The Department of State releases the visa bulletin on a monthly basis, which summarizes the availability of immigrant visa numbers for that particular month in the employment and family preference categories. The purpose of the visa bulletin is to inform immigrants who are subject to the numerical quota system of when they are eligible to apply for an immigrant visa or adjustment of status application. Applicants can determine their place in line by looking at the priority date on their underlying immigrant petition. Applicants with a priority date that is “current” on the Visa Bulletin can move forward with the immigration process, because that means a visa number is available to them.


What are the preference categories that are subject to the numerical limitations?


The Family Sponsored Preference Categories and their annual limits are as follows:

First: (F1) Unmarried Sons and Daughters of U.S. Citizens:  23,400 plus any numbers not required for fourth preference.

Second: Spouses and Children, and Unmarried Sons and Daughters of Permanent Residents:  114,200, plus the number (if any) by which the worldwide family preference level exceeds 226,000, plus any unused first preference numbers:

  1. (F2A) Spouses and Children of Permanent Residents:  77% of the overall second preference limitation, of which 75% are exempt from the per-country limit;
  2. (F2B) Unmarried Sons and Daughters (21 years of age or older) of Permanent Residents:  23% of the overall second preference limitation.

Third: (F3) Married Sons and Daughters of U.S. Citizens:  23,400, plus any numbers not required by first and second preferences.

Fourth: (F4) Brothers and Sisters of Adult U.S. Citizens:  65,000, plus any numbers not required by first three preferences.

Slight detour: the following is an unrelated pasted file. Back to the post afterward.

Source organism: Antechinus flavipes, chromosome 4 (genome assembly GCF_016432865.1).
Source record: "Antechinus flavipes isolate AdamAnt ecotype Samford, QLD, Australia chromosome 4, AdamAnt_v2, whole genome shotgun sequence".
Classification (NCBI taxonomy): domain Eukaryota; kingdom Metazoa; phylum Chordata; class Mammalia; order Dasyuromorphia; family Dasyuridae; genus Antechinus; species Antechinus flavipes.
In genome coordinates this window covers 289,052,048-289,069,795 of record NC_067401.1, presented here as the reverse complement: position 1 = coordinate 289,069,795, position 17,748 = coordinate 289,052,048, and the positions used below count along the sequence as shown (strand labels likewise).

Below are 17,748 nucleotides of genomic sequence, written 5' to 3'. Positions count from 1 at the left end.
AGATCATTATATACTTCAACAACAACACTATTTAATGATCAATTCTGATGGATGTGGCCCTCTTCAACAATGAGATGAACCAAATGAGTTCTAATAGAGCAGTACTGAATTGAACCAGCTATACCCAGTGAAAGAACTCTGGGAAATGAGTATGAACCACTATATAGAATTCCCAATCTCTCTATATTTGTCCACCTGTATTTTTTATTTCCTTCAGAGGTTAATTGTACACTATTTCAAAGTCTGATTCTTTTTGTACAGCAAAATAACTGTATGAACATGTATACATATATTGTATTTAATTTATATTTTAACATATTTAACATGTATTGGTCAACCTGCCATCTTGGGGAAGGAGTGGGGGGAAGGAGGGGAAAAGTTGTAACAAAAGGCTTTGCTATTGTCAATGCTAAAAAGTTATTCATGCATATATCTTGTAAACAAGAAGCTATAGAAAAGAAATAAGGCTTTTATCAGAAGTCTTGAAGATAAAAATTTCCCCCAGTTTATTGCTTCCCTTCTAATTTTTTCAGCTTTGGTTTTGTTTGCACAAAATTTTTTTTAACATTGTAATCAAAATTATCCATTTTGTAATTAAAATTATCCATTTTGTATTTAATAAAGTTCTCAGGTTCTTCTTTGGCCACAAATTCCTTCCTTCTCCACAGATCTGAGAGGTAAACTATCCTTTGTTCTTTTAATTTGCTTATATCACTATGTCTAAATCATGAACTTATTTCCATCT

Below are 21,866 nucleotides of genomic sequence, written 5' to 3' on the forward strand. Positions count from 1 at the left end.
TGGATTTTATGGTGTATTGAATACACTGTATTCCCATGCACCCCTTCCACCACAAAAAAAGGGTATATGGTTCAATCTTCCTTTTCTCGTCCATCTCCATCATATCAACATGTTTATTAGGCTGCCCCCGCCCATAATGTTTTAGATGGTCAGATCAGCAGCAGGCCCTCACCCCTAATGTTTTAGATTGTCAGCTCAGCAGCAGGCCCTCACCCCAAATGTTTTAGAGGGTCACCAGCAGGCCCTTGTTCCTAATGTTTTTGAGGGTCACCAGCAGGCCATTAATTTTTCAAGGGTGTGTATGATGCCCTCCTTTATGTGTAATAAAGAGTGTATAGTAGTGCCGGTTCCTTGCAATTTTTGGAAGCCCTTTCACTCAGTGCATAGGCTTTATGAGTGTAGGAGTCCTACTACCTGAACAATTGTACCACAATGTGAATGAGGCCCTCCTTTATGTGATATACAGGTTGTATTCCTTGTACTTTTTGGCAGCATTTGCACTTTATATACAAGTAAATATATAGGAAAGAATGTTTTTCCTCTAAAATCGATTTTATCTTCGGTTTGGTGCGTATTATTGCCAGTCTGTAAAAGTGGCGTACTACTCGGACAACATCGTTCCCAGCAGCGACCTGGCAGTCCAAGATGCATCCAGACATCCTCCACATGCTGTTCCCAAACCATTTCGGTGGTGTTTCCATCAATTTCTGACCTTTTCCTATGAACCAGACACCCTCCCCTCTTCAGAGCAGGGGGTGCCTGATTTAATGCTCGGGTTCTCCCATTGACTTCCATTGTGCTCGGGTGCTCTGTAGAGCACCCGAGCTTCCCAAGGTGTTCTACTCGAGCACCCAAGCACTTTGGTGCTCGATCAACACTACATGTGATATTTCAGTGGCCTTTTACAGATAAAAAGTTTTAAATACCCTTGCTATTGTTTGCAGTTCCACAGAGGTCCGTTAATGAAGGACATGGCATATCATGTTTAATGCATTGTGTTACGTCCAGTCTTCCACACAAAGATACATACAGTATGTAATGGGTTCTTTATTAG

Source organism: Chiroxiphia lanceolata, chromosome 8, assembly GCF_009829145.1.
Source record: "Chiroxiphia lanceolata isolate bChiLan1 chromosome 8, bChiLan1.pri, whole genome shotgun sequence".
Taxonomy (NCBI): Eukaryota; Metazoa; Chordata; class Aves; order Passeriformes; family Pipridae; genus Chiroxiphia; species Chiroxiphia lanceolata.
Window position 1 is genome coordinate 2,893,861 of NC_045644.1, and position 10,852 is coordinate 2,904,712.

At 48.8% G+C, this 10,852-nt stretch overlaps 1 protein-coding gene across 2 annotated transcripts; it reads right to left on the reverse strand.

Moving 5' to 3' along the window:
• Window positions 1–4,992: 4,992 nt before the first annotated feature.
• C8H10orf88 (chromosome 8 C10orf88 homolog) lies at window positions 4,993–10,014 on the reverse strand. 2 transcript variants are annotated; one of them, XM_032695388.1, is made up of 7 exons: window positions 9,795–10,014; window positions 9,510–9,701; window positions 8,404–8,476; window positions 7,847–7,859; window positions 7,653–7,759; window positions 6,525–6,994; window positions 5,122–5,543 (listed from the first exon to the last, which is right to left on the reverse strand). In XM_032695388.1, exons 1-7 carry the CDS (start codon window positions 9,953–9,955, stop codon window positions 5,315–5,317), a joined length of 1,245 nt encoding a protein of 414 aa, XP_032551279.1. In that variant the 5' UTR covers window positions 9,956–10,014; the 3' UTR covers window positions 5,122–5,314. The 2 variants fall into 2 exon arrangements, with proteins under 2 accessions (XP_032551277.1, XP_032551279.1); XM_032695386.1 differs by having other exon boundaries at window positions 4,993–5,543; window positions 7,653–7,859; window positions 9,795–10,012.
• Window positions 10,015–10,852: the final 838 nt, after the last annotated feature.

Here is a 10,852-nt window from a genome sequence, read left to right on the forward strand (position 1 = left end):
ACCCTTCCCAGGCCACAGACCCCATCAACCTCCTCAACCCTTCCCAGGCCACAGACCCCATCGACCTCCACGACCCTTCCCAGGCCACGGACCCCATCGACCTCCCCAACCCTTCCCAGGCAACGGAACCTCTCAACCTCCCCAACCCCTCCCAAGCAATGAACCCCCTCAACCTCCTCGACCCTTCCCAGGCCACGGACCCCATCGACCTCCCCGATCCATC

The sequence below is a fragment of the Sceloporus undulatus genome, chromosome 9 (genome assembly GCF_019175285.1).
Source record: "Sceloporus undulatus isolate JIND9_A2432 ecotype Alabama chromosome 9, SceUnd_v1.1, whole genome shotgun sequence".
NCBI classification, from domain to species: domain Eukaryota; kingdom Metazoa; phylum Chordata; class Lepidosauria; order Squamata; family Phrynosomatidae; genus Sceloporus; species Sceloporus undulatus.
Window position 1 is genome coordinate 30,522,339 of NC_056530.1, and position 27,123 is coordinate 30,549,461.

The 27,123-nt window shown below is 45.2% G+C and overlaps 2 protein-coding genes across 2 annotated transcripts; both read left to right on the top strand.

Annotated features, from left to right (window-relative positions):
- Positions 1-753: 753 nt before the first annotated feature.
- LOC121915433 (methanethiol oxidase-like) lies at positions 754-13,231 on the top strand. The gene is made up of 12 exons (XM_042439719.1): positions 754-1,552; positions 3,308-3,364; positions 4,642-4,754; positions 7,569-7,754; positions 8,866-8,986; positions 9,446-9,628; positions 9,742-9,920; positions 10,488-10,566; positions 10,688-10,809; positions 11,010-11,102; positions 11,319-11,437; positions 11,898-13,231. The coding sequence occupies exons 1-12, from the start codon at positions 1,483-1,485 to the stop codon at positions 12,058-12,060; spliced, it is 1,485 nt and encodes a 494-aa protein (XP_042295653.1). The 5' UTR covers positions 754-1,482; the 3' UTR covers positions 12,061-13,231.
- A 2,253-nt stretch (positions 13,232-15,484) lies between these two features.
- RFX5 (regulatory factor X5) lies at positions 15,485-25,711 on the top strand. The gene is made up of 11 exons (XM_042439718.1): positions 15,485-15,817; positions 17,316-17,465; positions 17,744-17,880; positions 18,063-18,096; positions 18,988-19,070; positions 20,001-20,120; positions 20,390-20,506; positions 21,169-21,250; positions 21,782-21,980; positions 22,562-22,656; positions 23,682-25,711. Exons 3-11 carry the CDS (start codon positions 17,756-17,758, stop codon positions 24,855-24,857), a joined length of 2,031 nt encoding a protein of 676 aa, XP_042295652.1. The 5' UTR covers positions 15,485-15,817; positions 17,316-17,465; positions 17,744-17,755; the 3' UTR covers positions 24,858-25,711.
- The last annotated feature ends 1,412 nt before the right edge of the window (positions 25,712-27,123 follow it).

The Employment-Based Preference Categories and their annual limits are as follows:

First:  Priority Workers:  28.6% of the worldwide employment-based preference level, plus any numbers not required for fourth and fifth preferences.

Second:  Members of the Professions Holding Advanced Degrees or Persons of Exceptional Ability:  28.6% of the worldwide employment-based preference level, plus any numbers not required by first preference.

Third:  Skilled Workers, Professionals, and Other Workers:  28.6% of the worldwide level, plus any numbers not required by first and second preferences, not more than 10,000 of which to “*Other Workers”.

Fourth:  Certain Special Immigrants:  7.1% of the worldwide level.

Fifth:  Employment Creation:  7.1% of the worldwide level, of which 32% are reserved as follows: 20% reserved for qualified immigrants who invest in a rural area; 10% reserved for qualified immigrants who invest in a high unemployment area; and 2% reserved for qualified immigrants who invest in infrastructure projects. The remaining 68% are unreserved and are allotted for all other qualified immigrants.